ORCID Identifier(s)


Graduation Semester and Year




Document Type


Degree Name

Doctor of Philosophy in Civil Engineering


Civil Engineering

First Advisor

Dong-Jun Seo


A novel multi-scale post-processor for ensemble streamflow prediction, MS-EnsPost, and a multiscale probability matching (MS-PM) technique for bias correction in streamflow simulation are developed and evaluated. The MS-PM successively applies probability matching (PM) across multiple time scales of aggregation to reduce scale-dependent biases in streamflow simulation. For evaluation of MS-PM, 34 basins in four National Weather Service (NWS) River Forecast Centers (RFC) in the US were used. The results indicate that MS-PM improves over PM for streamflow prediction at a daily time step, and that averaging the empirical cumulative distribution functions to reduce sampling uncertainty marginally improves performance. The performance of MS-PM, however, quickly reaches a limit with the addition of larger temporal scales of aggregation due to the increasingly large sampling uncertainties. MS-EnsPost represents a departure from the PM-based approaches to avoid large sampling uncertainties associated with distribution modeling, and to utilize fully the predictive skill in model-simulated and observed streamflow that may be present over a range of temporal scales. MS-EnsPost uses data-driven correction of magnitude-dependent bias in simulated flow, multiscale regression over a range of temporal aggregation scales, and ensemble generation using parsimonious error modeling. For evaluation of MS-EnsPost, 139 basins in eight RFCs were used. Streamflow predictability in different hydroclimatological regions is assessed and characterized, and gains by MS-EnsPost over the existing streamflow ensemble post processor in the NWS Hydrologic Ensemble Forecast Service, EnsPost, are attributed. The ensemble mean prediction results show that MS-EnsPost reduces the root mean square error of Day-1 to -7 predictions of mean daily flow from EnsPost by 5 to 68 percent, and for most basins, the improvement is due to both bias correction and multiscale regression. The ensemble prediction results show that MS-EnsPost reduces the mean Continuous Ranked Probability Score of Day-1 to -7 predictions of mean daily flow from EnsPost by 2 to 62 percent, and that the improvement is due mostly to improved resolution than reliability. Examination of the mean Continuous Ranked Probability Skill Scores (CRPSS) indicates that, for most basins, the improvement by MS-EnsPost is due to both magnitude-dependent bias correction and full utilization of hydrologic memory through multiscale regression. Comparison of the mean CRPSS results with hydroclimatic indices indicates that the skill of ensemble streamflow prediction with post processing is modulated largely by the fraction of precipitation as snow and, for non-snow-driven basins, mean annual precipitation. The positive impact of MS-EnsPost is particularly significant for a number of basins impacted by flow regulations. Examination of the multiscale regression weights indicates that the multiscale regression procedure is able to capture and reflect the scale-dependent impact of flow regulations on predictive skills of observed and model-predicted flow. One of the motivations for MS-EnsPost is to reduce data requirement so that nonstationarity may be considered. Comparative evaluation of MS-EnsPost with EnsPost indicates that, under reduced data availability, MS-EnsPost generally outperforms EnsPost for those basins exhibiting significant changes in flow regime.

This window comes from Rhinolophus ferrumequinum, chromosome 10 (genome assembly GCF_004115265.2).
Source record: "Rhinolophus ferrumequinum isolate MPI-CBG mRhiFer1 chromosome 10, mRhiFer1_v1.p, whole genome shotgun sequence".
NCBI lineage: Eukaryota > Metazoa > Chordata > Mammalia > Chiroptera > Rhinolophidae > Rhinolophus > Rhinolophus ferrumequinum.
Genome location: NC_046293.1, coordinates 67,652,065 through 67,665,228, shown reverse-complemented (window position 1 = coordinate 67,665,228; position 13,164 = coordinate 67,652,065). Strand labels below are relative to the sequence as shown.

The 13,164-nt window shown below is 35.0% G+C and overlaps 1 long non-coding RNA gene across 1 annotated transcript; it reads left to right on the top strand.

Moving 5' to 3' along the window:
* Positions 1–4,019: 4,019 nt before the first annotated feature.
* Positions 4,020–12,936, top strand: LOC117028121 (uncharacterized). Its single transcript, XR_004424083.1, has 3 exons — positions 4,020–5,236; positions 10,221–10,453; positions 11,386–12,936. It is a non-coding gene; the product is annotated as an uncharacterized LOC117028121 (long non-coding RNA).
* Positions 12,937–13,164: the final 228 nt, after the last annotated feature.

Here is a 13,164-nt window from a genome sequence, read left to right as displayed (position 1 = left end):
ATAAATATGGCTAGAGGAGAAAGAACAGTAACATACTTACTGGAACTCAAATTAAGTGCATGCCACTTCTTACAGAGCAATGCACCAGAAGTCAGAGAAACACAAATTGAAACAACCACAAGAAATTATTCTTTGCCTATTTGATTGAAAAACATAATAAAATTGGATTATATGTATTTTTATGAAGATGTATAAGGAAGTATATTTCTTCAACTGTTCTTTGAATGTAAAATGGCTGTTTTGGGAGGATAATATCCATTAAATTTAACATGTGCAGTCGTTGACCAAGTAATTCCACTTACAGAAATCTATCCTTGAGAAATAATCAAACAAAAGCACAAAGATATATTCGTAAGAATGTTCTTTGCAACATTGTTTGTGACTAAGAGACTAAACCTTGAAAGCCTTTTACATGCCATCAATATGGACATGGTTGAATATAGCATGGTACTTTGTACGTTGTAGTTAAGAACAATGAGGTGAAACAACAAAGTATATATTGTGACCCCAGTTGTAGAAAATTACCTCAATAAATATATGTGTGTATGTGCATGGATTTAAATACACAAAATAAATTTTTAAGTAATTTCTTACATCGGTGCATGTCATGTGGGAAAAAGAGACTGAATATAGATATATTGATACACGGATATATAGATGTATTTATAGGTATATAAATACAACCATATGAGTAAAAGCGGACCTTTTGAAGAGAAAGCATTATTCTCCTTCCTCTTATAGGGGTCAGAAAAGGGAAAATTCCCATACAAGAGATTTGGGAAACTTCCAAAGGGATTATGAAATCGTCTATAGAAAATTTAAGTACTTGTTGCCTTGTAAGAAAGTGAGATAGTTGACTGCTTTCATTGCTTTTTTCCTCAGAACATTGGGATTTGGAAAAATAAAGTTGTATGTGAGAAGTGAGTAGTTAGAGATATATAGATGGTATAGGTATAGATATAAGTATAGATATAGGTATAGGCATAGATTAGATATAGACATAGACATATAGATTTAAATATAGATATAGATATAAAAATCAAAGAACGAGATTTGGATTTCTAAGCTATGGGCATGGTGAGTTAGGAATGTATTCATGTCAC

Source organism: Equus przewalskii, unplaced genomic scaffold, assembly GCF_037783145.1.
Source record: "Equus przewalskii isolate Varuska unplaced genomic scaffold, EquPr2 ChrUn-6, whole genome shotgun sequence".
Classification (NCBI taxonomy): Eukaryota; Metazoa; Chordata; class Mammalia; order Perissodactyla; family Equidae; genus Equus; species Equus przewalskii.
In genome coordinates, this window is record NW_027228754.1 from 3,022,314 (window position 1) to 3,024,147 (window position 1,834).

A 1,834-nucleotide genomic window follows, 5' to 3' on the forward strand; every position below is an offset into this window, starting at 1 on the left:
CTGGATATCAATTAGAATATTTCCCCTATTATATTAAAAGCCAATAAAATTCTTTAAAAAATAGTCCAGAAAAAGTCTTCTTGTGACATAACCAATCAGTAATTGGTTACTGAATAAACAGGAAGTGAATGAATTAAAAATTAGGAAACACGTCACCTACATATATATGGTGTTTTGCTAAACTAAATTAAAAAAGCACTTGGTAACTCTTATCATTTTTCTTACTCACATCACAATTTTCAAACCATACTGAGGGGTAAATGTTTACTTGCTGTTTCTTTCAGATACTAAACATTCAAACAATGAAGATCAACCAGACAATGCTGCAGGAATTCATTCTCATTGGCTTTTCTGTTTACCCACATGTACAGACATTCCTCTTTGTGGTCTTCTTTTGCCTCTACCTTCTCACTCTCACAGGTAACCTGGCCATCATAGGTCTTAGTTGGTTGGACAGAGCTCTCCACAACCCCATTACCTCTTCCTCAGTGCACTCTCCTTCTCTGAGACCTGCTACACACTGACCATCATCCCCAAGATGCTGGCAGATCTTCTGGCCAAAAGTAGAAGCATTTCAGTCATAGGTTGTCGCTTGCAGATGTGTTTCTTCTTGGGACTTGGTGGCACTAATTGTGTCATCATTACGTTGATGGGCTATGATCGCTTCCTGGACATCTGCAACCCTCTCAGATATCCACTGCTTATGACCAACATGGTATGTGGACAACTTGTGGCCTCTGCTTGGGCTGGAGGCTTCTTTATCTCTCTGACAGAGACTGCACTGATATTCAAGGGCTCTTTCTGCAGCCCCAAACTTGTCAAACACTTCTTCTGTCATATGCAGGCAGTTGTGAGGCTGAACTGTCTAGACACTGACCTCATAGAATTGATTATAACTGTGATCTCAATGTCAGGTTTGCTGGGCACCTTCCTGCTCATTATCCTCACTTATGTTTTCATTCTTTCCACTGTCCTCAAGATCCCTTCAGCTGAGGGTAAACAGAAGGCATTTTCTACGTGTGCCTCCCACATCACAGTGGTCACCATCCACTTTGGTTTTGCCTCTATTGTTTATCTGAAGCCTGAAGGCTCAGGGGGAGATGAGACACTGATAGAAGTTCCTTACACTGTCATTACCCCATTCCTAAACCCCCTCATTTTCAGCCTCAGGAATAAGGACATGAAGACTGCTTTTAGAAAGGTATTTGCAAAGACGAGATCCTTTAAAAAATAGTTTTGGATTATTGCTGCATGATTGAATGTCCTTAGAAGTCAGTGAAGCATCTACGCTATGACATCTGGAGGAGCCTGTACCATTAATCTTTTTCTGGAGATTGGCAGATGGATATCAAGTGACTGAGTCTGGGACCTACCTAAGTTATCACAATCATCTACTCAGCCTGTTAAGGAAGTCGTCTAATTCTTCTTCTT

Streamflow prediction, Ensemble forecasting, Post-processing, Hydrologic uncertainty, Ensemble verification


Civil and Environmental Engineering | Civil Engineering | Engineering


Degree granted by The University of Texas at Arlington